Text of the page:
Film Notes

Film Notes #8: Working Girl (1988)

* SPOILER WARNING: Details about the film will be revealed *

Mike Nichols’ romantic comedy about a plucky secretary from Staten Island is Number 8 in my 30 day Film Notes series.

For newcomers, this month-long series of posts involves me watching a film every day for 30 days.

The following rules apply:

  • It must be a film I have already seen.
  • I must make notes whilst I’m watching it.
  • Pauses are allowed but the viewing must all be one session.
  • It can’t be a cinema release.

The point is to capture my instant thoughts about a movie and my overall film diet for 30 days, as well as post interesting links to the film in question.

Here are my notes on Working Girl (1988) which I watched on Film4 via PVR on Wednesday 29th March.

  • Mike Nichols directed two films released in 1988, the other was Biloxi Blues.
  • Love the snap of how we go straight from the Fox logo right into the opening chord of Carly Simon’s song.
  • Brilliant opening helicopter shot, as the camera swings around the Statue of Liberty to reveal the Twin Towers.
  • Nice fade on to the Staten Island ferry that maintains the smoothness of shot from the chopper – maybe a Steadicam on a built set?
  • When watching films of this period I find it very hard to accept that the World Trade Centre is not there any more.
  • Opening titles reveal the serious talent that worked on this movie: Mike Nichols, Michael Ballhaus (DP), Sam O’Steen (editor), Ann Roth (costumes) and Carly Simon (song).
  • Interestingly Harrison Ford and Sigourney Weaver get top billing over Melanie Griffith – maybe that proves the theme of the film?
  • It is almost a companion film to WALL STREET (1987) – although a comedy-drama, it is about yuppies and the struggle to get promoted in late 1980s New York, and two hungry outsiders (Tess McGill/Bud Fox) who ultimately betray a mentor figure (Katharine Parker/Gordon Gecko).
  • Good screenwriting in the opening scene  – dialogue reveals early on that Tess is thinking of evening classes on her birthday (shows her determination and desire early on)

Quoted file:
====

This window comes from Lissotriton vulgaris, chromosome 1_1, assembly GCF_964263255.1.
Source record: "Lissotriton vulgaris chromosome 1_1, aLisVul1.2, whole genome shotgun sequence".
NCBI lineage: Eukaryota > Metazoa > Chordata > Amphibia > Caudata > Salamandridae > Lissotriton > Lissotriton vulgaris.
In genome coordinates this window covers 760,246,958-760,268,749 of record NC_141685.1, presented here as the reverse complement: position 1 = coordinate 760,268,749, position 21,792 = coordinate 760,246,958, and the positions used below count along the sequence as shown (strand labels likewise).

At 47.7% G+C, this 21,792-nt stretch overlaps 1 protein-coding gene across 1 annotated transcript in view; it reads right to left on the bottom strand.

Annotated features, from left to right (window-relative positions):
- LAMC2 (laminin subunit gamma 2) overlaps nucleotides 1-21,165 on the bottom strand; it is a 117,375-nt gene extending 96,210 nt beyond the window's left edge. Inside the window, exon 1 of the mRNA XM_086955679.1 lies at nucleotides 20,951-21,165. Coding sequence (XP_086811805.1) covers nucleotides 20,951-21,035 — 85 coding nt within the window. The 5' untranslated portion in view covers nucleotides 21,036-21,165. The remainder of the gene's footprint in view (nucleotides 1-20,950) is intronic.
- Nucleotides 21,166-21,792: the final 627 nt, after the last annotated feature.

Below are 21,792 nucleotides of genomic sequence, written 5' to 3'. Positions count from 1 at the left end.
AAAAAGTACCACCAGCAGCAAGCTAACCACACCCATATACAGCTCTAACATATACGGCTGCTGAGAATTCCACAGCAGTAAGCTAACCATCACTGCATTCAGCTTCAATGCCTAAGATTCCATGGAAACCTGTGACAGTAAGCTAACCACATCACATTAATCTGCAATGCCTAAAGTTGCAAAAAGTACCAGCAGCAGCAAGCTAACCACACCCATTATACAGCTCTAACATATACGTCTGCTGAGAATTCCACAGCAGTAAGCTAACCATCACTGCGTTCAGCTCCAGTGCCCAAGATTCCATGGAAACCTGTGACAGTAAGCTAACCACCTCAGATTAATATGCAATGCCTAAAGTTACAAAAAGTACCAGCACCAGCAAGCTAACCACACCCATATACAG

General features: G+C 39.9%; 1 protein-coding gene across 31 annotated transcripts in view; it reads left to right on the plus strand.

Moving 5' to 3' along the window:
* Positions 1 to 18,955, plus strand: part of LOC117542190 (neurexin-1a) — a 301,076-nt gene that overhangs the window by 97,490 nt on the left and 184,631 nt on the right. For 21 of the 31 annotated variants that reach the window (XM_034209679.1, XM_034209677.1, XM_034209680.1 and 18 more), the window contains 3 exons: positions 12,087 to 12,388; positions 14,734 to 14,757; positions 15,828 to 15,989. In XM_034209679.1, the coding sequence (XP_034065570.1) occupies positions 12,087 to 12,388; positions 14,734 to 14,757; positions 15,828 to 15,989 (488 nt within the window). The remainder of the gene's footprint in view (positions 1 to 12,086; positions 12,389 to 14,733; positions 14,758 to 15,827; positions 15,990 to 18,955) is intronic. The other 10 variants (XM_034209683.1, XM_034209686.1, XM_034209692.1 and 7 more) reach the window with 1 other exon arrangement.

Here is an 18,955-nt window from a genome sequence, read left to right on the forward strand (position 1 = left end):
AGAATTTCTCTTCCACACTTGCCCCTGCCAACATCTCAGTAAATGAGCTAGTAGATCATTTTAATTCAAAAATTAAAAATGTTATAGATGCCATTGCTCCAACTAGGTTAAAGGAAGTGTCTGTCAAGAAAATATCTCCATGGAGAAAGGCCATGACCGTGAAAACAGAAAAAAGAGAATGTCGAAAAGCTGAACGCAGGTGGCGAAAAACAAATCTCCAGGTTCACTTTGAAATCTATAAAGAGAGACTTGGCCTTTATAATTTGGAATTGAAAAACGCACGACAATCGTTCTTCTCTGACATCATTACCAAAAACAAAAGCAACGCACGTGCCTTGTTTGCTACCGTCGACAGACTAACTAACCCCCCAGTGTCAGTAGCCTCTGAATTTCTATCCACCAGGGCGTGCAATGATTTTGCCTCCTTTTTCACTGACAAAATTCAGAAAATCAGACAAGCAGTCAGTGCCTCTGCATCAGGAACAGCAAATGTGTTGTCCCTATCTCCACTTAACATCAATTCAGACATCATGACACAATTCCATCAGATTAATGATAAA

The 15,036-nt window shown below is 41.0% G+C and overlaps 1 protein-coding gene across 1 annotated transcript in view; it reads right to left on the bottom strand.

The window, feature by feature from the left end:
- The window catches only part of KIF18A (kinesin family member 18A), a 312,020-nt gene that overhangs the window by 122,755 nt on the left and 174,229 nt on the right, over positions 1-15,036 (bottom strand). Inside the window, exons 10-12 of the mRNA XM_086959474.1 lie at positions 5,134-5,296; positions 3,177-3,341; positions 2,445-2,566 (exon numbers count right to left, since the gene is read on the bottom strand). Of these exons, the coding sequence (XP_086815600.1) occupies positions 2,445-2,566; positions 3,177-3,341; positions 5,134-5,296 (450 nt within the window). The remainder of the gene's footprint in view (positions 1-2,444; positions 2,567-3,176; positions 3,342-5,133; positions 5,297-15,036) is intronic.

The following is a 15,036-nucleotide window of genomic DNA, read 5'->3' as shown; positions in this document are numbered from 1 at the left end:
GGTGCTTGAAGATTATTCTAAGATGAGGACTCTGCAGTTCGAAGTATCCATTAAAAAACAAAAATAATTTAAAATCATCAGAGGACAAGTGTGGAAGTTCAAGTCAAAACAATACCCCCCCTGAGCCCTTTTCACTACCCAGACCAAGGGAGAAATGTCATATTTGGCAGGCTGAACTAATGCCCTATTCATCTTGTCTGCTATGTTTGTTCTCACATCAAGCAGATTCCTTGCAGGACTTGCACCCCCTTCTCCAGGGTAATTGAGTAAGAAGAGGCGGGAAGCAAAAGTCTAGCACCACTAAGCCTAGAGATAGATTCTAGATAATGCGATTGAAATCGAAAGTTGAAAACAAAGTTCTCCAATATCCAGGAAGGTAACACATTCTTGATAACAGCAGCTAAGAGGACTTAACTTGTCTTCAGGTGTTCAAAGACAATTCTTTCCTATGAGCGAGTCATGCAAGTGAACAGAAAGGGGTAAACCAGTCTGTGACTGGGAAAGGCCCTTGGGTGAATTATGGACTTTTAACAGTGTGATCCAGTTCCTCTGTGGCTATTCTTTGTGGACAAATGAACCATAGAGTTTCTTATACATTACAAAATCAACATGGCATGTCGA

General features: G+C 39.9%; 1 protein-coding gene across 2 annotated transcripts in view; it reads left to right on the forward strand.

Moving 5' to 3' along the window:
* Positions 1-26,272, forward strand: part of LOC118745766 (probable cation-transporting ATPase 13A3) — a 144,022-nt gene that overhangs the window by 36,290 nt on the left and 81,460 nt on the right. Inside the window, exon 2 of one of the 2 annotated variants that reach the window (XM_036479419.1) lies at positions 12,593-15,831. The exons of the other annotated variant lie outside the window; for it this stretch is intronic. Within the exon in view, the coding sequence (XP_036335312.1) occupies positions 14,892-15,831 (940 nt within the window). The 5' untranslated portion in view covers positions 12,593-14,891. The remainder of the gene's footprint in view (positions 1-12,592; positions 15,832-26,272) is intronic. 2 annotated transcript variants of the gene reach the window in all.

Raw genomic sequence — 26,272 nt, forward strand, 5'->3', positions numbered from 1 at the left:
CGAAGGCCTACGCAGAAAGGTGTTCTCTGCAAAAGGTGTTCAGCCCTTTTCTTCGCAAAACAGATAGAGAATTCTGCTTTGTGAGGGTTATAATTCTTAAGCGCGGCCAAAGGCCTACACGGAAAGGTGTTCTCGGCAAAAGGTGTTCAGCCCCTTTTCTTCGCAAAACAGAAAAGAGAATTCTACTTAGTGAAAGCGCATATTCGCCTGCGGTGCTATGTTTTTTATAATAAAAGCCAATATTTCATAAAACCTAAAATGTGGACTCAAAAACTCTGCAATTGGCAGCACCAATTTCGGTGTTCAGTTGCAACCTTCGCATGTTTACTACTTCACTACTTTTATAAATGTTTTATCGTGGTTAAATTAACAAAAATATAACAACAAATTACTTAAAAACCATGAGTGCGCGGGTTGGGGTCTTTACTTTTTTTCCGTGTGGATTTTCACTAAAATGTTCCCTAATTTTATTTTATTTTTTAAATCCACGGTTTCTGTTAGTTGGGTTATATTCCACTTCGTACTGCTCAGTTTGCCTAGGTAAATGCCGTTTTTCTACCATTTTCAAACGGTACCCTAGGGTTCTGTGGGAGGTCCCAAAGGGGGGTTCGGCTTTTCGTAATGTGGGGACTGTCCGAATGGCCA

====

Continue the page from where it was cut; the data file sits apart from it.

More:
• It is a kaleidoscope of 80s fashions on the office floor.
  • Very good contemporary costume work by Ann Roth – sometimes it is easy to forget how hard it is to create a non-period film.
  • Oscars for Best Costume are so often awarded to the obvious period movies.
  • A pre-X Files David Duchovny can be seen behind Alec Baldwin in the surprise birthday scene
  • Alec Baldwin as the Staten Island boyfriend and Kevin Spacey as the coke snorting, champagne swilling arbitrageur shows the depth of talent in the cast.
  • Nichols and his casting director Juliet Taylor have a great eye for talent
  • Drug taking, porn watching and sexism on Wall Street – this is all too relevant to today’s banks. Only now the taxpayer is paying for it!
  • Tess’ revenge on the office floor is brilliant because it really hits Oliver Platt where it hurts (insulting his manhood)
  • Olympia Dukakis in a small but notable cameo as the personnel director (the year her cousin Michael lost out on the Presidency to Bush Snr.)
  • Tess is 30 years old  and it was clever touch to have Sigourney Weaver’s character a few days younger than Melanie Griffith – it gives their relationship an extra tension and Tess more motivation
  • Weaver’s dialogue is great: I wonder how many people were tempted to use that trick of saying “I’m in a meeting rather on another line”
  • Katharine: “Dress shabbily, they notice the dress. Dress impeccably, they notice the woman – Coco Chanel!”
  • Clothes actually important to the story – not only are they are sign of status but an indicator of Tess’ social mobility.
  • Nora Dunn – another fine casting choice. Look out for her as the Christiane Amanpour type in THREE KINGS (1999).
  • Tess reads a lot because “you never know where the big ideas might come from”. Good advice for anyone.
  • The lighting suggests Weaver’s corner office may be a set (if I was watching it in HD I could probably tell)
  • Sam O’Steen’s editing is impeccably smooth – no wonder he Nichols kept returning to him after his legendary work on THE GRADUATE (1967).
  • Weaver’s red dress in the dumplings scene is absolutely striking.
  • Katherine: “Never burn bridges. Today’s junior prick, tomorrow’s junior partner”
  • Tess has a radio idea! Does this tie in with the numerous mergers in the late 80s? Mel Karmazin, Infinity and all that? Or was that later?
  • The uncomfortable reactions from Baldwin towards the idea that Tess has a female boss are well played.